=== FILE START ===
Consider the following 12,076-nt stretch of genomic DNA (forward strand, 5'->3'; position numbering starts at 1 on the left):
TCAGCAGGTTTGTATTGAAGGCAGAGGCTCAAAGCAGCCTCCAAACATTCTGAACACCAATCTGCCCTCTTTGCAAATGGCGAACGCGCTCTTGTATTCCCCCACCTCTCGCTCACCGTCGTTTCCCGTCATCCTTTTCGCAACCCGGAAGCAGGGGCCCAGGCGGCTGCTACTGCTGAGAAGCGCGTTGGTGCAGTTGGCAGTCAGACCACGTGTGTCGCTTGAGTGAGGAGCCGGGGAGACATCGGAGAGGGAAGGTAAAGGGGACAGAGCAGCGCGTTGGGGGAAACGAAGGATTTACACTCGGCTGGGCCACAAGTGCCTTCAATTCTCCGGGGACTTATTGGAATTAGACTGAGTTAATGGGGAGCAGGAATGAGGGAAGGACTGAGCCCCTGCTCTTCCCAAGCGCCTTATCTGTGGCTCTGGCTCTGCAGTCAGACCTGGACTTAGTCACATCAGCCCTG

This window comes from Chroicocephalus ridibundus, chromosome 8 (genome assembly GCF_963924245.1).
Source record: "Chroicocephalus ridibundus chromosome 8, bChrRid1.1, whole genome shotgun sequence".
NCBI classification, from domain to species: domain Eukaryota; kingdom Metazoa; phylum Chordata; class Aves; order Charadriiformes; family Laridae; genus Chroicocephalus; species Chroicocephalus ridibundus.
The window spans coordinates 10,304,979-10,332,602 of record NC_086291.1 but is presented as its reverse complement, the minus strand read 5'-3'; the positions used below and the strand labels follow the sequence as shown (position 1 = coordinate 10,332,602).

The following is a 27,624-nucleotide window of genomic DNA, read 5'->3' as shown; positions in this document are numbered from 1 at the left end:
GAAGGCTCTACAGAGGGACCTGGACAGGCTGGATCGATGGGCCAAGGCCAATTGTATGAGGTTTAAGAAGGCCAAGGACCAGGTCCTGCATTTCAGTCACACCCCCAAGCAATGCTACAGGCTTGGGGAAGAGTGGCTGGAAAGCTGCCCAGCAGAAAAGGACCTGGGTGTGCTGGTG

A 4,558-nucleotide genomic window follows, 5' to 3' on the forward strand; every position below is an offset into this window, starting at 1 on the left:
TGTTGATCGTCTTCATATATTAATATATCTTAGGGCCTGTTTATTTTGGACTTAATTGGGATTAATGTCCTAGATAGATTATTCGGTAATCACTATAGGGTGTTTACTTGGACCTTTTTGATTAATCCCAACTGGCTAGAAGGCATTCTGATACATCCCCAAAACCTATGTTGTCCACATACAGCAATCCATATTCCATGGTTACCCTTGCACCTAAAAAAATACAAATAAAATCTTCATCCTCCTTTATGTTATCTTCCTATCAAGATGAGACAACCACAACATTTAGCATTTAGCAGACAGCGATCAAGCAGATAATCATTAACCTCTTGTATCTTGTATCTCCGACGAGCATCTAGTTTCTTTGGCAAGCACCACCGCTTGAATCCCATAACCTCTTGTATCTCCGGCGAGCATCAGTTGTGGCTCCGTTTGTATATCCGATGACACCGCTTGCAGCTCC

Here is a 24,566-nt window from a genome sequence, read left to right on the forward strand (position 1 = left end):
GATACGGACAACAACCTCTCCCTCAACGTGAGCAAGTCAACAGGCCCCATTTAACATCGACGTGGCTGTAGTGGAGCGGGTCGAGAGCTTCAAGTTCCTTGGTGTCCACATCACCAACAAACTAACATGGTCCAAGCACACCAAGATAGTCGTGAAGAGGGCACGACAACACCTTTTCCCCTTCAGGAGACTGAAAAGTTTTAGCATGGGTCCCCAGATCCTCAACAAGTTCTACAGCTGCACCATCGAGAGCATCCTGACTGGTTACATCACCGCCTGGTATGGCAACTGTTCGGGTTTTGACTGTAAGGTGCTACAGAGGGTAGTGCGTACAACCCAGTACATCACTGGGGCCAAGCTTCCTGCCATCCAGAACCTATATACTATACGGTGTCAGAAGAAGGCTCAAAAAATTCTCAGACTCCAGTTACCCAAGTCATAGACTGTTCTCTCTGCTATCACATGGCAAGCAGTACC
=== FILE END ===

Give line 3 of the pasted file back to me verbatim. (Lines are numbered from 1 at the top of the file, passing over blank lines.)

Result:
This window comes from Chroicocephalus ridibundus, chromosome 8 (genome assembly GCF_963924245.1).